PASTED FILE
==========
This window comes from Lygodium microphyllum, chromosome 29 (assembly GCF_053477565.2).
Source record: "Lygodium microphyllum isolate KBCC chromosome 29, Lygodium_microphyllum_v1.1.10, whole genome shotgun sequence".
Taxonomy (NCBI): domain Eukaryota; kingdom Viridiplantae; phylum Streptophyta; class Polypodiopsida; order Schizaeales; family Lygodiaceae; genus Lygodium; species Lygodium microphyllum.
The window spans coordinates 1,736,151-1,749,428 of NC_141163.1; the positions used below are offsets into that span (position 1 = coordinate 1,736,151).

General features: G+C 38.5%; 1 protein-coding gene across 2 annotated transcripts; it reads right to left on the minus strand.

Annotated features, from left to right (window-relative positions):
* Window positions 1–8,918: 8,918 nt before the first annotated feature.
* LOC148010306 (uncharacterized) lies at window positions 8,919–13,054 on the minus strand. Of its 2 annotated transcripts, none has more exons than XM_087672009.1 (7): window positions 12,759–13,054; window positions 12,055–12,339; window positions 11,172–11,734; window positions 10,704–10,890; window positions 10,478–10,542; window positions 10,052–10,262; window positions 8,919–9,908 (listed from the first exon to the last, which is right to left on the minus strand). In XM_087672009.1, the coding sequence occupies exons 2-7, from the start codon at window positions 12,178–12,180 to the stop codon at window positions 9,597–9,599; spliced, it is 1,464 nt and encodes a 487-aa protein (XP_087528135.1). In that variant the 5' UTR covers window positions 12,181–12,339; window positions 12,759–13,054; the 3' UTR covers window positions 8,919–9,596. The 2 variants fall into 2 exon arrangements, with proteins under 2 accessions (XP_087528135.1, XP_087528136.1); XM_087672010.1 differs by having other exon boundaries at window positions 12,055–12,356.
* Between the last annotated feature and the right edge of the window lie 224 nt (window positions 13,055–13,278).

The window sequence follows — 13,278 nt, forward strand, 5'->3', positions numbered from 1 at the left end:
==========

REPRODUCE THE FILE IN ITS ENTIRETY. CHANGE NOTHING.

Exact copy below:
This window comes from Lygodium microphyllum, chromosome 29 (assembly GCF_053477565.2).
Source record: "Lygodium microphyllum isolate KBCC chromosome 29, Lygodium_microphyllum_v1.1.10, whole genome shotgun sequence".
Taxonomy (NCBI): domain Eukaryota; kingdom Viridiplantae; phylum Streptophyta; class Polypodiopsida; order Schizaeales; family Lygodiaceae; genus Lygodium; species Lygodium microphyllum.
The window spans coordinates 1,736,151-1,749,428 of NC_141163.1; the positions used below are offsets into that span (position 1 = coordinate 1,736,151).

General features: G+C 38.5%; 1 protein-coding gene across 2 annotated transcripts; it reads right to left on the minus strand.

Annotated features, from left to right (window-relative positions):
* Window positions 1–8,918: 8,918 nt before the first annotated feature.
* LOC148010306 (uncharacterized) lies at window positions 8,919–13,054 on the minus strand. Of its 2 annotated transcripts, none has more exons than XM_087672009.1 (7): window positions 12,759–13,054; window positions 12,055–12,339; window positions 11,172–11,734; window positions 10,704–10,890; window positions 10,478–10,542; window positions 10,052–10,262; window positions 8,919–9,908 (listed from the first exon to the last, which is right to left on the minus strand). In XM_087672009.1, the coding sequence occupies exons 2-7, from the start codon at window positions 12,178–12,180 to the stop codon at window positions 9,597–9,599; spliced, it is 1,464 nt and encodes a 487-aa protein (XP_087528135.1). In that variant the 5' UTR covers window positions 12,181–12,339; window positions 12,759–13,054; the 3' UTR covers window positions 8,919–9,596. The 2 variants fall into 2 exon arrangements, with proteins under 2 accessions (XP_087528135.1, XP_087528136.1); XM_087672010.1 differs by having other exon boundaries at window positions 12,055–12,356.
* Between the last annotated feature and the right edge of the window lie 224 nt (window positions 13,055–13,278).

The window sequence follows — 13,278 nt, forward strand, 5'->3', positions numbered from 1 at the left end: